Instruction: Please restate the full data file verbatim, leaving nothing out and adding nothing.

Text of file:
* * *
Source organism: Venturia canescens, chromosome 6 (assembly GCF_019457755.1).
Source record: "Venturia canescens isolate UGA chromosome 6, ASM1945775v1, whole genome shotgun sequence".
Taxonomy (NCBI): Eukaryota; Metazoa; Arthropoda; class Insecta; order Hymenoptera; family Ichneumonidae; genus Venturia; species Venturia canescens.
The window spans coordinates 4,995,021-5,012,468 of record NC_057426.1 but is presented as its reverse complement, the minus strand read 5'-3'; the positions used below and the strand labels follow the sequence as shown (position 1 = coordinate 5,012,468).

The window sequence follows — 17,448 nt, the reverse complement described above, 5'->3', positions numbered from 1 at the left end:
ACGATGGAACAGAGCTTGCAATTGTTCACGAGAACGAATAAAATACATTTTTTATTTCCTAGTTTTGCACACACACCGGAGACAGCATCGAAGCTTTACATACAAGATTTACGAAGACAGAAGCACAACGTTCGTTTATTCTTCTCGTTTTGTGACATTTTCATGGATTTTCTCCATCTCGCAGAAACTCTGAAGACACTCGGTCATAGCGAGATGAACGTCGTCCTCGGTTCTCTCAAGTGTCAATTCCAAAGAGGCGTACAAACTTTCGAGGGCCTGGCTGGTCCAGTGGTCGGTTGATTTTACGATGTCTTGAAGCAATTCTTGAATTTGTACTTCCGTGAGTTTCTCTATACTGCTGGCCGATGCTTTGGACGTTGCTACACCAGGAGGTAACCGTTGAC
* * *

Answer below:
Source organism: Venturia canescens, chromosome 6 (assembly GCF_019457755.1).
Source record: "Venturia canescens isolate UGA chromosome 6, ASM1945775v1, whole genome shotgun sequence".
Taxonomy (NCBI): Eukaryota; Metazoa; Arthropoda; class Insecta; order Hymenoptera; family Ichneumonidae; genus Venturia; species Venturia canescens.
The window spans coordinates 4,995,021-5,012,468 of record NC_057426.1 but is presented as its reverse complement, the minus strand read 5'-3'; the positions used below and the strand labels follow the sequence as shown (position 1 = coordinate 5,012,468).

The window sequence follows — 17,448 nt, the reverse complement described above, 5'->3', positions numbered from 1 at the left end:
ACGATGGAACAGAGCTTGCAATTGTTCACGAGAACGAATAAAATACATTTTTTATTTCCTAGTTTTGCACACACACCGGAGACAGCATCGAAGCTTTACATACAAGATTTACGAAGACAGAAGCACAACGTTCGTTTATTCTTCTCGTTTTGTGACATTTTCATGGATTTTCTCCATCTCGCAGAAACTCTGAAGACACTCGGTCATAGCGAGATGAACGTCGTCCTCGGTTCTCTCAAGTGTCAATTCCAAAGAGGCGTACAAACTTTCGAGGGCCTGGCTGGTCCAGTGGTCGGTTGATTTTACGATGTCTTGAAGCAATTCTTGAATTTGTACTTCCGTGAGTTTCTCTATACTGCTGGCCGATGCTTTGGACGTTGCTACACCAGGAGGTAACCGTTGAC